According to the study The Double Standard of Dictator Daniel Ortega’s Anti-Money Laundering Policy, carried out by Central American think tank Expediente Abierto, the Daniel Ortega-Rosario Murillo regime uses anti-money laundering and counter-terrorist financing (AML/CTF) standards to strengthen political repression of its opponents.
Meanwhile, the regime makes it out to international organizations that it is willing to follow the recommendations and standards of the Financial Action Task Force (FATF) concerning AML/CTF. However, the double standard is evident in this purported compliance, the report, released in the first semester of 2023, revealed.
“They [the regime] use the anti-money-laundering system to bring down crimes that don’t really exist,” Eliseo Núñez, a former Nicaraguan lawmaker exiled in Costa Rica, told Diálogo on August 10. “In Nicaragua the rule of law has collapsed; there is no division of power or autonomous legal capacity of the security forces, because everything goes back to Ortega.”
The Financial Analysis Unit (UAF), the main entity of the AML/CTF measures in Managua, sees its functional autonomy compromised because it is presided over by two active officers of the Nicaraguan Army and the National Police, who maintain their unconditional loyalty to Ortega, the report indicates.
As such, “the entities responsible for preventing and prosecuting money laundering are under the control and use of the dictator, as a tool to persecute political opponents and benefit his allies and interests,” Expediente Abierto added. “This lack of autonomy undermines the integrity of the system, creating impunity in cases of corruption and money laundering.”
One of the cases that evidences the use of AML/CTF as a tool for political repression was the money laundering accusation against Cristina Chamorro, former director of nongovernmental organization (NGO) Violeta Chamorro Foundation, for using funds from the United States Agency for International Development (USAID), Núñez said.
In March 2022, Chamorro, who ran as a presidential candidate in the 2021 elections, received an eight-year prison sentence for “money laundering and ideological falsehood,” Spanish newspaper El País reported. In 2023, along with other political prisoners, Chamorro was expelled from the country.
In response to an inquiry from the Nicaraguan news site 100% Noticias, the U.S. State Department stated that USAID conducted several audits and found no evidence of money laundering or diversion of funds for other purposes.
Another case related to the use of AML/CTF, according to Núñez, is that of the Catholic Church. On May 27, the police reported on the existence of a money laundering network operating in several dioceses in different departments of the country. However, “the funds investigated are licit donations from legal entities destined for the construction of a hospital.”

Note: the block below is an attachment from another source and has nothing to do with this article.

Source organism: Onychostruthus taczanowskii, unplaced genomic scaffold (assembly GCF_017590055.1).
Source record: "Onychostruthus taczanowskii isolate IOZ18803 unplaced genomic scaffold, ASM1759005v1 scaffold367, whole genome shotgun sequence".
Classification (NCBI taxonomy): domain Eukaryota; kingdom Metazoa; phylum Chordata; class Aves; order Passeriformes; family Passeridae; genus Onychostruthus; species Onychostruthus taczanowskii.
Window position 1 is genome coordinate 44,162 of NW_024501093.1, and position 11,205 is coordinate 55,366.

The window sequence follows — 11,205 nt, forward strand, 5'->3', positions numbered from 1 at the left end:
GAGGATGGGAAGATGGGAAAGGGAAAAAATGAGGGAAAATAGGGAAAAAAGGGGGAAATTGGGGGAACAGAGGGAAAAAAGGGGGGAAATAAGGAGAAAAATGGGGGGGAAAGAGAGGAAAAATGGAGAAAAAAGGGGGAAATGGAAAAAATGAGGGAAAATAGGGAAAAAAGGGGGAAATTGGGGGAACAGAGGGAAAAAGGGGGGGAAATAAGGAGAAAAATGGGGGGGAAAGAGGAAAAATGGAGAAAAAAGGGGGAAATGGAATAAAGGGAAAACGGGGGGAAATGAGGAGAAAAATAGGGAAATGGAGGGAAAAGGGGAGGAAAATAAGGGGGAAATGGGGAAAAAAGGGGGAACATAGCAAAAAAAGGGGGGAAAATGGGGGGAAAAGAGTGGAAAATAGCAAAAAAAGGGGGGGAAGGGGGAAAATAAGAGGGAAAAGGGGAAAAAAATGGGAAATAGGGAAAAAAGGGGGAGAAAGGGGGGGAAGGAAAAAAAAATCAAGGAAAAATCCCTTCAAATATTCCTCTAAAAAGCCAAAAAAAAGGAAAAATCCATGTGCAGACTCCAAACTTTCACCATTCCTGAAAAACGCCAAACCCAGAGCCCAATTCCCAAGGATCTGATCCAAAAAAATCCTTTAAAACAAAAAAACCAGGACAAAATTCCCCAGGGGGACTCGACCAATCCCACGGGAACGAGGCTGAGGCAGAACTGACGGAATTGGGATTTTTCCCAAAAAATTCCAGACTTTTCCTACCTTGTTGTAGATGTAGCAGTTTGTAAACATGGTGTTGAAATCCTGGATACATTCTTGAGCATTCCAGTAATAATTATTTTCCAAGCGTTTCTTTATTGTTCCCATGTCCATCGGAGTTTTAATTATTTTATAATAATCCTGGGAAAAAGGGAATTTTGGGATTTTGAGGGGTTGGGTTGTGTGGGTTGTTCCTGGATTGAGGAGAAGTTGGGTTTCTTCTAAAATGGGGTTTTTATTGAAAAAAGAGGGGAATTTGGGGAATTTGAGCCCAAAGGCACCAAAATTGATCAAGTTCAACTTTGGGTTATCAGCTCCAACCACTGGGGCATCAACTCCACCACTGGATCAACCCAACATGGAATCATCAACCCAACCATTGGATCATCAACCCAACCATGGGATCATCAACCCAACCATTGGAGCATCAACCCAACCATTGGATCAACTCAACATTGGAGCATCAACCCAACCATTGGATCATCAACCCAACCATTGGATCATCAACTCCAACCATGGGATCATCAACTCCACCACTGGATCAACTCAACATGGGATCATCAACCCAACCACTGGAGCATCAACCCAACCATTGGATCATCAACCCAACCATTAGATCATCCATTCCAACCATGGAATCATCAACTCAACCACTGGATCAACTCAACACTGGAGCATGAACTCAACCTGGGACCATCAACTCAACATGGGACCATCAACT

Another situation that illustrates this trend is the 2018 Law against Money Laundering, Financing of Terrorism and Financing of the Proliferation of Weapons of Mass Destruction, Expediente Abierto says. The Ortega-Murillo regime uses this law as a tool for political control for the Ministry of the Interior.
It also points out that since this law was passed, more than 3,000 NGOs were closed in the country, some under federal accusations of money laundering. “The dictatorship gives you civil death,” Núñez said. “In the Ortega regime you can’t assume that what he is saying is true.”
In 2022 Nicaragua obtained a score of 6.7 in the money laundering and terrorist financing risk index, experiencing a slight decrease compared to 2021 (6.75). The country ranked second with the highest risk in Latin that same year, data gathering platform Statista indicated.
In 2012, Ortega established the UAF to remove the country from international organizations’ “black list,” Núñez said. “What Ortega does with money laundering and drug trafficking is simply manage them,” he said. “He did it in the 80s and there is no difference now.”
For Núñez, “it would be more relevant to evaluate the possibility of withdrawing it [Nicaragua] from the FATF, since it uses the system for political purposes and not for the purposes for which it was created,” he said.
The actions of the Ortega-Murillo regime pose an international problem, since the credibility of its accusations against someone as a money launderer is questioned, when you know that the accusations are politically motivated, Núñez added. “Managua is in and out of the FATF.”
The Ortega-Murillo regime authoritarianism, corruption, and lack of accountability, results in negative ratings in international evaluations for Nicaragua. Today, the country is among the first with high risk of money laundering and terrorist financing, being one of the 20 worst evaluated since 2020, Expediente Público indicated.
An example of this situation is the seizure of more than $120 million by the Nicaraguan police between 2007 and 2021. However, it is not known how the state spent this money and it does not account for other foreign currency confiscated in anti-narcotics operations.
According to the analysis, similar cases that demonstrate how Nicaraguan authorities continue to integrate funds from illicit activities into the legal economy have been recorded in recent years. This practice of arbitrary confiscation and discretionary distribution evades established legal processes.
It is essential that Nicaragua stops having the possibility of including individuals in the system, as its irresponsible use “weakens the ability to differentiate between criminals and people who are simply being accused for political-partisan reasons,” Núñez concluded.